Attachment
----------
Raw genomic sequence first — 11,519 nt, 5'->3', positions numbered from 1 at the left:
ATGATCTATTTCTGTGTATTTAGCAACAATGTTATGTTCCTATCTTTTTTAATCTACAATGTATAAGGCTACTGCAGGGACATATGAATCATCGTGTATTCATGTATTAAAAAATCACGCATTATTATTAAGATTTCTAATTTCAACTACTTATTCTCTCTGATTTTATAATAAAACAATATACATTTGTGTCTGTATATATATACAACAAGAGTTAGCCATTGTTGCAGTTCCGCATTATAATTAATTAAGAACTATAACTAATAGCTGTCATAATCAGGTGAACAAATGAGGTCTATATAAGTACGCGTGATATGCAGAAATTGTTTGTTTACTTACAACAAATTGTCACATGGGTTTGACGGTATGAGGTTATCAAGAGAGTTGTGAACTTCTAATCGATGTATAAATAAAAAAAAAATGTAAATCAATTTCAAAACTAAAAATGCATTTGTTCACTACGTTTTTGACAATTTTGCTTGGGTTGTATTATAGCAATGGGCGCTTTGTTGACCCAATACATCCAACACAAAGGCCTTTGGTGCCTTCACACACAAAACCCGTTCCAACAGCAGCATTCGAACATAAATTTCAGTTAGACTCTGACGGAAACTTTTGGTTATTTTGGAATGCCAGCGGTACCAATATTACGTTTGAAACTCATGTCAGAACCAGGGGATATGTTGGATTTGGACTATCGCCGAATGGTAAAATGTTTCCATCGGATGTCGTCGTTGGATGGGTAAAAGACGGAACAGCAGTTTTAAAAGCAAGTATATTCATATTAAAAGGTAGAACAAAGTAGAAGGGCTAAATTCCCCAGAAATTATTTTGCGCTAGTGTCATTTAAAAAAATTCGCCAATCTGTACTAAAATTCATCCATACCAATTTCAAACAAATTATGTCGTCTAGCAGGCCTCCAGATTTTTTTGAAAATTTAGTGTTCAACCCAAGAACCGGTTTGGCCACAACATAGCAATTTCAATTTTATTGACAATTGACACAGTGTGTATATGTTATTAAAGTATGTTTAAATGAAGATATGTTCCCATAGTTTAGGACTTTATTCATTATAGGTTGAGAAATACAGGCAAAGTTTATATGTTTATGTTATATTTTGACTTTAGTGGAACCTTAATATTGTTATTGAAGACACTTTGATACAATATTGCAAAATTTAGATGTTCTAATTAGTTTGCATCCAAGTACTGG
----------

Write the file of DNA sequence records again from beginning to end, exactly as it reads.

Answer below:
Raw genomic sequence first — 11,519 nt, 5'->3', positions numbered from 1 at the left:
ATGATCTATTTCTGTGTATTTAGCAACAATGTTATGTTCCTATCTTTTTTAATCTACAATGTATAAGGCTACTGCAGGGACATATGAATCATCGTGTATTCATGTATTAAAAAATCACGCATTATTATTAAGATTTCTAATTTCAACTACTTATTCTCTCTGATTTTATAATAAAACAATATACATTTGTGTCTGTATATATATACAACAAGAGTTAGCCATTGTTGCAGTTCCGCATTATAATTAATTAAGAACTATAACTAATAGCTGTCATAATCAGGTGAACAAATGAGGTCTATATAAGTACGCGTGATATGCAGAAATTGTTTGTTTACTTACAACAAATTGTCACATGGGTTTGACGGTATGAGGTTATCAAGAGAGTTGTGAACTTCTAATCGATGTATAAATAAAAAAAAAATGTAAATCAATTTCAAAACTAAAAATGCATTTGTTCACTACGTTTTTGACAATTTTGCTTGGGTTGTATTATAGCAATGGGCGCTTTGTTGACCCAATACATCCAACACAAAGGCCTTTGGTGCCTTCACACACAAAACCCGTTCCAACAGCAGCATTCGAACATAAATTTCAGTTAGACTCTGACGGAAACTTTTGGTTATTTTGGAATGCCAGCGGTACCAATATTACGTTTGAAACTCATGTCAGAACCAGGGGATATGTTGGATTTGGACTATCGCCGAATGGTAAAATGTTTCCATCGGATGTCGTCGTTGGATGGGTAAAAGACGGAACAGCAGTTTTAAAAGCAAGTATATTCATATTAAAAGGTAGAACAAAGTAGAAGGGCTAAATTCCCCAGAAATTATTTTGCGCTAGTGTCATTTAAAAAAATTCGCCAATCTGTACTAAAATTCATCCATACCAATTTCAAACAAATTATGTCGTCTAGCAGGCCTCCAGATTTTTTTGAAAATTTAGTGTTCAACCCAAGAACCGGTTTGGCCACAACATAGCAATTTCAATTTTATTGACAATTGACACAGTGTGTATATGTTATTAAAGTATGTTTAAATGAAGATATGTTCCCATAGTTTAGGACTTTATTCATTATAGGTTGAGAAATACAGGCAAAGTTTATATGTTTATGTTATATTTTGACTTTAGTGGAACCTTAATATTGTTATTGAAGACACTTTGATACAATATTGCAAAATTTAGATGTTCTAATTAGTTTGCATCCAAGTACTGG